To clamp down on this since 2016 Google has tightened its policy and now says if you’re making a product review, for example, you need to openly state if you’re benefiting.

As Kevin Lee points out, fake reviews “may subject the marketer and/or opinion spammer to criminal and civil penalties”. That’s pretty harsh but highlights the severity. The article, while speaking about reviews in general, is worth a read.

Suffice to say, you’ve been warned.

How Do You Know If You Receive a Review?

When a review is posted you’ll be notified via email. You’ll see who posted and when, and be able to click through to read it. This will take you through to Google My Business.

Of course, as reviews are public you can also search for your company on Google, look at your GMB profile and click on the review. The name of the reviewer, their profile image and the review will appear.

Note: just because you have a Gmail account and you’re the MD of your business does not mean you have access to your GMB listing!  Many times we’ve come across businesses who have no idea how to access their Google Analytics, Search Console and My Business profiles. An agency or (previous) employee set it up aeons ago. Get it sorted!

If you’re keen on being notified when you get a review, and replying, make sure you’re the owner, manager or communications manager of that listing!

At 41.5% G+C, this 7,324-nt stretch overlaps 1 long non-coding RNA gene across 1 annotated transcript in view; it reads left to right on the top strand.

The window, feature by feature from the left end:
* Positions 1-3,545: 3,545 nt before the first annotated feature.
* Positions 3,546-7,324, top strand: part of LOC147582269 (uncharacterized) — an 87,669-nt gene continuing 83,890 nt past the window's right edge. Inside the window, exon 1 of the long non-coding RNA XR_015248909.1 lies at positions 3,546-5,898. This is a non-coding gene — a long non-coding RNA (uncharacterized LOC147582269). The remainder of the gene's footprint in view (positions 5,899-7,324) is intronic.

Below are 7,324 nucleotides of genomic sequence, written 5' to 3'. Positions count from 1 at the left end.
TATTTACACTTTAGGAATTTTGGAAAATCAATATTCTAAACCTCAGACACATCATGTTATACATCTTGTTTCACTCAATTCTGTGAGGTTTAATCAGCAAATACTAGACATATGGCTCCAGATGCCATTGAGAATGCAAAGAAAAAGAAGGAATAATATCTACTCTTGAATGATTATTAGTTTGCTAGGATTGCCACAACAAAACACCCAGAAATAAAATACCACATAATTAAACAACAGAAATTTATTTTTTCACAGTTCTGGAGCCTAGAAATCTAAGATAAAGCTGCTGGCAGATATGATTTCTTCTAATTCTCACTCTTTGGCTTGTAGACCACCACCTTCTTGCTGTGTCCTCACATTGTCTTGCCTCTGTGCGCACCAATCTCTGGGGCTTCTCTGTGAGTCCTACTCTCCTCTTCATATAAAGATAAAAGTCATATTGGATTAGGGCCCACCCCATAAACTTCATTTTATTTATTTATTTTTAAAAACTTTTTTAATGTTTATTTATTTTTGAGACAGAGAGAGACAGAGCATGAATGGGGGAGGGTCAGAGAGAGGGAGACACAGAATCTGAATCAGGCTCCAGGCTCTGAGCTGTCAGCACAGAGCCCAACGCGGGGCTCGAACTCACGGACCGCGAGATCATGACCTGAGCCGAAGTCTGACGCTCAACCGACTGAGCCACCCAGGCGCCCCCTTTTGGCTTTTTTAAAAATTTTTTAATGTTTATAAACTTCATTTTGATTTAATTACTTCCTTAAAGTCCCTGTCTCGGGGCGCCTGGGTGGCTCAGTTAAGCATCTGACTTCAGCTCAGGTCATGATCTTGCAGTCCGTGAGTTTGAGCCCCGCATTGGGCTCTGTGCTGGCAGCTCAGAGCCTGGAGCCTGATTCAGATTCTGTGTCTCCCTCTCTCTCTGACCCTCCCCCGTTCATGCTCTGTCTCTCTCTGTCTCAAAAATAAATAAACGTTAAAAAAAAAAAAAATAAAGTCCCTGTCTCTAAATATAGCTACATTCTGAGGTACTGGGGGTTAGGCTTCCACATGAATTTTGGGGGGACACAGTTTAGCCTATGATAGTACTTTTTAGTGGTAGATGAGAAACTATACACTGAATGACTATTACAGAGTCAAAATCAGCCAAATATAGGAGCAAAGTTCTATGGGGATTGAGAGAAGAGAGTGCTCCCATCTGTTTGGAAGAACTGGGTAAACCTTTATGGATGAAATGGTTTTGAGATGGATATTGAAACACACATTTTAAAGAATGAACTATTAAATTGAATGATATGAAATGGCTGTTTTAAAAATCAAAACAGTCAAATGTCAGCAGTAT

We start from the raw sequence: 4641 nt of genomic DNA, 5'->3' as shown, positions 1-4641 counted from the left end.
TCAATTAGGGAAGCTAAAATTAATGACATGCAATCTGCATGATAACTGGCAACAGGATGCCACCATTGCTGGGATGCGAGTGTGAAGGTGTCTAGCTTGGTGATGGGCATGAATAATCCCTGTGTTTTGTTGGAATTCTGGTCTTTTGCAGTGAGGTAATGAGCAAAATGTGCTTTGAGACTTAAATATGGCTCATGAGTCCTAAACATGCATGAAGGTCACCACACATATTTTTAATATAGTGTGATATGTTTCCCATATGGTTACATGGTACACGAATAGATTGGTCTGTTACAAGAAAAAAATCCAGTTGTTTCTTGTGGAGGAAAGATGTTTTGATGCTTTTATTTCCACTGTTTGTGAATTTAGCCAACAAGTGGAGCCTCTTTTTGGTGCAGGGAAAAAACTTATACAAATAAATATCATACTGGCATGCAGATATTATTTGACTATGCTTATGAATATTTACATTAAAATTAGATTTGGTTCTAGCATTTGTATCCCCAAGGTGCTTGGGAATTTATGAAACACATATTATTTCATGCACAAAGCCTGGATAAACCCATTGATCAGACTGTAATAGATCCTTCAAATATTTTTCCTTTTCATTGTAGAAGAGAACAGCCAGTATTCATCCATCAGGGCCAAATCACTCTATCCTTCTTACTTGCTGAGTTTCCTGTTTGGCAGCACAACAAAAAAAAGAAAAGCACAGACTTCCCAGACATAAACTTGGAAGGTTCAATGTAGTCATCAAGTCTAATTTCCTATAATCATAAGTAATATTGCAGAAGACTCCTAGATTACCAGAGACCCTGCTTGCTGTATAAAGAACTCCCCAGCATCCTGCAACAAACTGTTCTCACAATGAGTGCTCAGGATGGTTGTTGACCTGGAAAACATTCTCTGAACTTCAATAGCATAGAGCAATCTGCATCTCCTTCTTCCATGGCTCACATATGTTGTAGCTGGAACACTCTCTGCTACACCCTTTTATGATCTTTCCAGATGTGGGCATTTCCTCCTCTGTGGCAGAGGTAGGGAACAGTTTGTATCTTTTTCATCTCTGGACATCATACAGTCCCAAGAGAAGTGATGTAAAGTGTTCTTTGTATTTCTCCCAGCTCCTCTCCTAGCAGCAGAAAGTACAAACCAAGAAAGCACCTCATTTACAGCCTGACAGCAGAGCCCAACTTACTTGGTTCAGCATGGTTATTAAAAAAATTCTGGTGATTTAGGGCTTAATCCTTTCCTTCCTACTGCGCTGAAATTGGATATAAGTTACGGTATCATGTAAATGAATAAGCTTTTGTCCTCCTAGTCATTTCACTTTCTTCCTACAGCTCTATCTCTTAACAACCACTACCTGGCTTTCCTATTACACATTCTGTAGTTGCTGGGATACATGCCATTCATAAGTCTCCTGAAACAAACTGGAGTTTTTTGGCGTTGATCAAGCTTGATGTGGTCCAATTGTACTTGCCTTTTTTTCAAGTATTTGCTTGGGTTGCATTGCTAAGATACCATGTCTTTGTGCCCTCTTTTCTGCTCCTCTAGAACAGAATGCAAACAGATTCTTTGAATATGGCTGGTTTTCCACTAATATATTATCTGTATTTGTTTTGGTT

Google My Business email review notification
A Google My Business review

Can You Edit a Google My Business Review?

No. Businesses cannot edit reviews left by customers but it’s always a good idea to reply to them.

Businesses can edit their own replies.

How to Dispute or Remove a Review

If you think a review is fake, completely unfair or misrepresents the actual course of events there are steps you can take to remove it. To be honest, WhiteSpark has written a pretty good How To guide on removing fake reviews so rather than reinventing the wheel I suggest you take a look.

How to Submit a Review to Google

Remember, all reviews are public so if you’re slagging someone off, you’ve got a monk on or you’re of a nervous disposition and can’t take the heat then treat it with caution, but you can always remove your review later.

An aside: this post began as a How To guide for our clients on giving us a review. So for our legions of loyal fans please click here to leave us a phenomenal review. Your loyalty and dedication to the cause will be recognised 😉

So, on with the post … To submit a business review search in Google for said business and ensure the business panel appears.

Step 1: click “Write a review” to begin

Click on “Write a review” and a popup will appear. You’ll need to be logged in with you Google account. Enter review here, do the necessaries and add a photo if need be:

Step 2: Sign in to Google
Step 3: Write an amazing review

Click Post and Bob’s your uncle (no, there’s no button that says “Bob’s your uncle”. How else do I put it? Ah! Click Post, and you’re done).